- After nearly two years as head of the Food and Drug Administration, Scott Gottlieb's answer for solving the persistent problems of drug affordability and access remains the same as when he was sworn in: increasing market competition for both products and price.
- "We don't always have the product competition that we expect," Gottlieb said in remarks at the Brookings Institution in Washington, D.C. on Tuesday. "And when we have the product competition we expect, we don't always have the pricing mechanisms in the marketplace that allow that competition to actually deliver savings."
- Gottlieb will step down as FDA chief on April 5, having announced his planned resignation earlier this month. As commissioner, he took a more vocal approach to addressing drug pricing issues than past FDA leaders — a legacy now left to Ned Sharpless, the National Cancer Institute director tapped to be the agency's interim head.
Increasing — and improving — competition for pharmaceuticals framed many of the drug-oriented initiatives the FDA has launched under Gottlieb.
Chief among those efforts was a push to approve more generic drugs, something the FDA achieved by waving through record numbers of the copycat medicines in 2017 and 2018. But Gottlieb also made frequent use of his public position to criticize drugmaker "gaming" of the system to artificially delay or hamstring competition.
Those tactics haven't gone away, he recently told BioPharma Dive in an interview, but more egregious examples have become rarer.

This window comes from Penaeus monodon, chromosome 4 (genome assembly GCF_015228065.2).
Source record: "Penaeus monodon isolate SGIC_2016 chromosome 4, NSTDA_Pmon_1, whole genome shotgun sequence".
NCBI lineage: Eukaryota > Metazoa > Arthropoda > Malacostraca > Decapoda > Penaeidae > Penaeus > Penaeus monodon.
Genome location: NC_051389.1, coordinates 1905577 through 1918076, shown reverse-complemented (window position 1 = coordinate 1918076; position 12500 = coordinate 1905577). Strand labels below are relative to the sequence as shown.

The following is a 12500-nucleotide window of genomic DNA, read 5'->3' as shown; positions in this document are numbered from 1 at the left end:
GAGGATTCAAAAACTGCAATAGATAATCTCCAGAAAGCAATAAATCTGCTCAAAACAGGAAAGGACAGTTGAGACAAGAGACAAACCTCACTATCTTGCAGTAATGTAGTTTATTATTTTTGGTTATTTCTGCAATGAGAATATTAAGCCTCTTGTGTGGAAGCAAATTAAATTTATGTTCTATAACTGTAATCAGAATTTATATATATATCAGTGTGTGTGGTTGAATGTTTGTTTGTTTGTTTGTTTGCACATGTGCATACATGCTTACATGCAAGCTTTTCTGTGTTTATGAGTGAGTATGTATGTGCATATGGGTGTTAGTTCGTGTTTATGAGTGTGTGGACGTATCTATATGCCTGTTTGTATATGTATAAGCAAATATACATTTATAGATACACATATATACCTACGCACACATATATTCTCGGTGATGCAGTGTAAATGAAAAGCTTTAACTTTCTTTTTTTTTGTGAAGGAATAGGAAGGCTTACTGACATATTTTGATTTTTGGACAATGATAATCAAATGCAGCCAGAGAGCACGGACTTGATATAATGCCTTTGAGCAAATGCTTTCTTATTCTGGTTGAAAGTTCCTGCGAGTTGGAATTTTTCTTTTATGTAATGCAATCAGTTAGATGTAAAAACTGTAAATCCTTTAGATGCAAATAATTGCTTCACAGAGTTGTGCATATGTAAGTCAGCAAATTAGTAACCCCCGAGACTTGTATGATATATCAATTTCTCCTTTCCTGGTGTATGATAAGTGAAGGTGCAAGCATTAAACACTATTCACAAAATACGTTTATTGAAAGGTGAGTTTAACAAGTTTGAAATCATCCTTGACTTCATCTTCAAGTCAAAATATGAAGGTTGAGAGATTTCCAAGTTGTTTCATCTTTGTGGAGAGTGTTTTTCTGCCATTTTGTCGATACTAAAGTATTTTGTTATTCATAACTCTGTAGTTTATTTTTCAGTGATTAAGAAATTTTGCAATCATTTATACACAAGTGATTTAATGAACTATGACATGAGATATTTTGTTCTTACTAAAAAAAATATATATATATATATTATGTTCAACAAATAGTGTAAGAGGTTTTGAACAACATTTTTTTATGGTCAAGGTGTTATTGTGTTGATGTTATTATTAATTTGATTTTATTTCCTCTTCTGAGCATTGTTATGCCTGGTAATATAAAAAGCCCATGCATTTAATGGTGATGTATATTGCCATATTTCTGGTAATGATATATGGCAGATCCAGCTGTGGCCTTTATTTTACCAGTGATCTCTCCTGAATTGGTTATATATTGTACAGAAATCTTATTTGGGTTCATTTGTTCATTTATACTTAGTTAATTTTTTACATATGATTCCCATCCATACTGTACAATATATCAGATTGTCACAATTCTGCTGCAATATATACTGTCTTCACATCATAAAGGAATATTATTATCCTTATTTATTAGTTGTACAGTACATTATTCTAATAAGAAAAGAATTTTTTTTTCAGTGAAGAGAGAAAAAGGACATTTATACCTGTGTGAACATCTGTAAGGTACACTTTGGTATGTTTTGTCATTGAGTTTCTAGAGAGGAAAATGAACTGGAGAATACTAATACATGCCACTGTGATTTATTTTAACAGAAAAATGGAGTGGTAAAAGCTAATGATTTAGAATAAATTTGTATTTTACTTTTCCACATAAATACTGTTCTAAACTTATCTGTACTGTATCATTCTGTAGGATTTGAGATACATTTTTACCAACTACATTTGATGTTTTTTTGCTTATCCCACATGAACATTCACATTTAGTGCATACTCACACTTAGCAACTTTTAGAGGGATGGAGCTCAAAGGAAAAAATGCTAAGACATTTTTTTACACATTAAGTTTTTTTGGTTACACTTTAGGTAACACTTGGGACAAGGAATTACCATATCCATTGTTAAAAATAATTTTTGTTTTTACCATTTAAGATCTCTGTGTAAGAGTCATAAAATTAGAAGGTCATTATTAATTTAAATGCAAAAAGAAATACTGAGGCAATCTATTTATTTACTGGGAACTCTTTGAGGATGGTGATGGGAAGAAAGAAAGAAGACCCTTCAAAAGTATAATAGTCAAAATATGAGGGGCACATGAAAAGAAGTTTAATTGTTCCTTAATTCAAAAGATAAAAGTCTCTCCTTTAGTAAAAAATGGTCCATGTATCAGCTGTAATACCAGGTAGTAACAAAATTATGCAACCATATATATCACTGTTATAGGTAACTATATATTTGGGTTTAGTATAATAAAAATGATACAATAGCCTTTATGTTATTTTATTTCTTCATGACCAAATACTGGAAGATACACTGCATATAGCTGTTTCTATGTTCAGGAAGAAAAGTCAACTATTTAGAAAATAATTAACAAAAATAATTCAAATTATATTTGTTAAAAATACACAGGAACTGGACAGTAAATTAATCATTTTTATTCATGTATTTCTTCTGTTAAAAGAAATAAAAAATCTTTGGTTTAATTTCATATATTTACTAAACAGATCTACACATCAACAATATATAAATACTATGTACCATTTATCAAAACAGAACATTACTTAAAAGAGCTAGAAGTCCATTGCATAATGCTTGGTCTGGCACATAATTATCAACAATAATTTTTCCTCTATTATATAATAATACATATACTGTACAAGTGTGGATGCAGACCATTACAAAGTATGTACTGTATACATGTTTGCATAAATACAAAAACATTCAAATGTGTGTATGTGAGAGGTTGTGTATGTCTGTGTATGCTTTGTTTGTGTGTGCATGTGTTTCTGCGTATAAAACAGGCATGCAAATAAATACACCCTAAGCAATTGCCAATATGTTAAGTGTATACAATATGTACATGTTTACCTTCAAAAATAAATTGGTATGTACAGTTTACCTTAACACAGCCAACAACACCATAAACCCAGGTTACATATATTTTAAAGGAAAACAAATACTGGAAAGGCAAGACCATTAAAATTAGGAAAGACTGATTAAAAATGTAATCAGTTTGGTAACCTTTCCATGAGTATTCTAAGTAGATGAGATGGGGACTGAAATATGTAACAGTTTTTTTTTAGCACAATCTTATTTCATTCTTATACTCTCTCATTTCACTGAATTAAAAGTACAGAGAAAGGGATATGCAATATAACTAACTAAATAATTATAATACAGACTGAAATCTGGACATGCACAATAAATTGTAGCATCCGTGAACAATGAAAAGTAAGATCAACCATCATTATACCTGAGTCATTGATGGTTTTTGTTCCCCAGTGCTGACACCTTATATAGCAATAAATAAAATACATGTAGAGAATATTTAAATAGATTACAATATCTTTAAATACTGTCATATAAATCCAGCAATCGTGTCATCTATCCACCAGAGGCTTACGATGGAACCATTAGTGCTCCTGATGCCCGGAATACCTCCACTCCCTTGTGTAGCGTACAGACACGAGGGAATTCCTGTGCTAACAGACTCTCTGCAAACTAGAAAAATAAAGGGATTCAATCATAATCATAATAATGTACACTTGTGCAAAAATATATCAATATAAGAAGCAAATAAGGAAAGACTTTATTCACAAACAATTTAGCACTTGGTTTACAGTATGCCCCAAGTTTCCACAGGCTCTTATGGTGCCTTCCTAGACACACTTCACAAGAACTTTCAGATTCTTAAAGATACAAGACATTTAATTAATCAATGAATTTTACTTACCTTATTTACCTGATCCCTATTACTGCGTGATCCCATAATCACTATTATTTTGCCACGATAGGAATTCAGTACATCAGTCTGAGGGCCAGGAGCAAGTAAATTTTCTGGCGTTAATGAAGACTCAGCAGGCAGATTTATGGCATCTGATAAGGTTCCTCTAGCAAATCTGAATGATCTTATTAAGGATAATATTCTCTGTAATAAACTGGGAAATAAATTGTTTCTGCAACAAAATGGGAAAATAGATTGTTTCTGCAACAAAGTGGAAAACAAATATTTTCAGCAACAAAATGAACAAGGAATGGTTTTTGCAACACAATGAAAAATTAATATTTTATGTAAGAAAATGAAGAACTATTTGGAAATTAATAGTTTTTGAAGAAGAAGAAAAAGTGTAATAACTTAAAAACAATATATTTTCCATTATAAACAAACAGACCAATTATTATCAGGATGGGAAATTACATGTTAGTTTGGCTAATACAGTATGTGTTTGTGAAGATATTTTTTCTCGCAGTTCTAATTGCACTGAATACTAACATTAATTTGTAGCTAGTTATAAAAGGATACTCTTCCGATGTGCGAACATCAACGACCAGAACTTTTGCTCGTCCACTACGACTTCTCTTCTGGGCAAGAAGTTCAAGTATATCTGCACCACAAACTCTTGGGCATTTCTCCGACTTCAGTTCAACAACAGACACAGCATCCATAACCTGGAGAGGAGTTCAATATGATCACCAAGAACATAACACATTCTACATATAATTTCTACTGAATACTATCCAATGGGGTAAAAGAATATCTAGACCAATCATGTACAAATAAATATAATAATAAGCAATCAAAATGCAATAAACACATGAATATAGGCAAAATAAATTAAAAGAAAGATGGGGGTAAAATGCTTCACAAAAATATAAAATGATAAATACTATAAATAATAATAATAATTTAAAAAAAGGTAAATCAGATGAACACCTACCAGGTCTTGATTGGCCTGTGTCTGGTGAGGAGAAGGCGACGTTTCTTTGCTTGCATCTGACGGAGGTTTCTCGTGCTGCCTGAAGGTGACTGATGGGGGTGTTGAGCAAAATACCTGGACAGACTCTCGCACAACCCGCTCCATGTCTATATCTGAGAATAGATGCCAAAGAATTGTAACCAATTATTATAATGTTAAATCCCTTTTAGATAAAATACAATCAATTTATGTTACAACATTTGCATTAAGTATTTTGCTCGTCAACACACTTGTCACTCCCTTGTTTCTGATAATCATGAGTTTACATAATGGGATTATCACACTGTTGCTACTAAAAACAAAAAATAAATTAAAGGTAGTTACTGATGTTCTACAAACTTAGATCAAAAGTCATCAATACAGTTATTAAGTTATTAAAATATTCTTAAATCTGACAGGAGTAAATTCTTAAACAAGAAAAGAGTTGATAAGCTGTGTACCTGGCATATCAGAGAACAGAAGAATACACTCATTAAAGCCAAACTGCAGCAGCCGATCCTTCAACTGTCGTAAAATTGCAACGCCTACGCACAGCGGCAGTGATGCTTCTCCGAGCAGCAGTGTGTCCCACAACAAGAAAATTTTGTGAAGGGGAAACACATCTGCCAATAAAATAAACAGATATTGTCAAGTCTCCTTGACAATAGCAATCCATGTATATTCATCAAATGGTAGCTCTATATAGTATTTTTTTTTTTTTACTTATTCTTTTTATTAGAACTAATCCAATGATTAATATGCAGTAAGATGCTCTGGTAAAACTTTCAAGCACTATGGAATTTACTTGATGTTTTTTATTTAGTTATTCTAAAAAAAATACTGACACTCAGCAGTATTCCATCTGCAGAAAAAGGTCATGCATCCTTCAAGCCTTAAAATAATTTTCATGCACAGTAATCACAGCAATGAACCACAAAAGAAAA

Yet, the FDA has little power to affect how drugmakers price their products once approved, and pressure has ramped up for broader legislative solutions to the contentious issue.
Speaking at the Brookings Institution during one of his final public appearances as FDA commissioner, Gottlieb kept the focus on competition, pointing to three market failures — lack of product competition, lack of price competition and misaligned discounting.
"When you finally have product competition and price competition, the discounting is in the form of back-ended rebates that don't benefit the consumer who is [paying] out-of-pocket for the medicine," said Gottlieb.
The Trump administration is currently seeking to reshape how rebates are paid in Medicare, aiming to channel more of those savings directly to patients paying for medicines — a potentially sweeping change that's sparked significant pushback. Currently, insurers often use rebates to lower premium costs across the board for healthcare plan members.
At Brookings, Gottlieb largely sidestepped a question on whether the U.S. should enact broader changes to how medicines — in particular biologics — are granted market exclusivity.
"There are still problems of affordability with patients having a difficult time accessing medicines," Gottlieb said. "But I think that a lot of the problems, or market failures, aren't related to patent terms."
Gottlieb did acknowledge, however, that in the case of biologic drugs, market exclusivity often extends beyond the 12 years set by law due to encircling rings of protective patents.
This issue has become a particular focus of lawmakers and public advocacy groups as drugs like AbbVie's Humira (adalimumab) look set to avoid competition for years beyond that timeline.
Biosimilars are supposed to solve that issue, but so far have had a limited impact in the U.S. due to contracting and patent-related legal hurdles.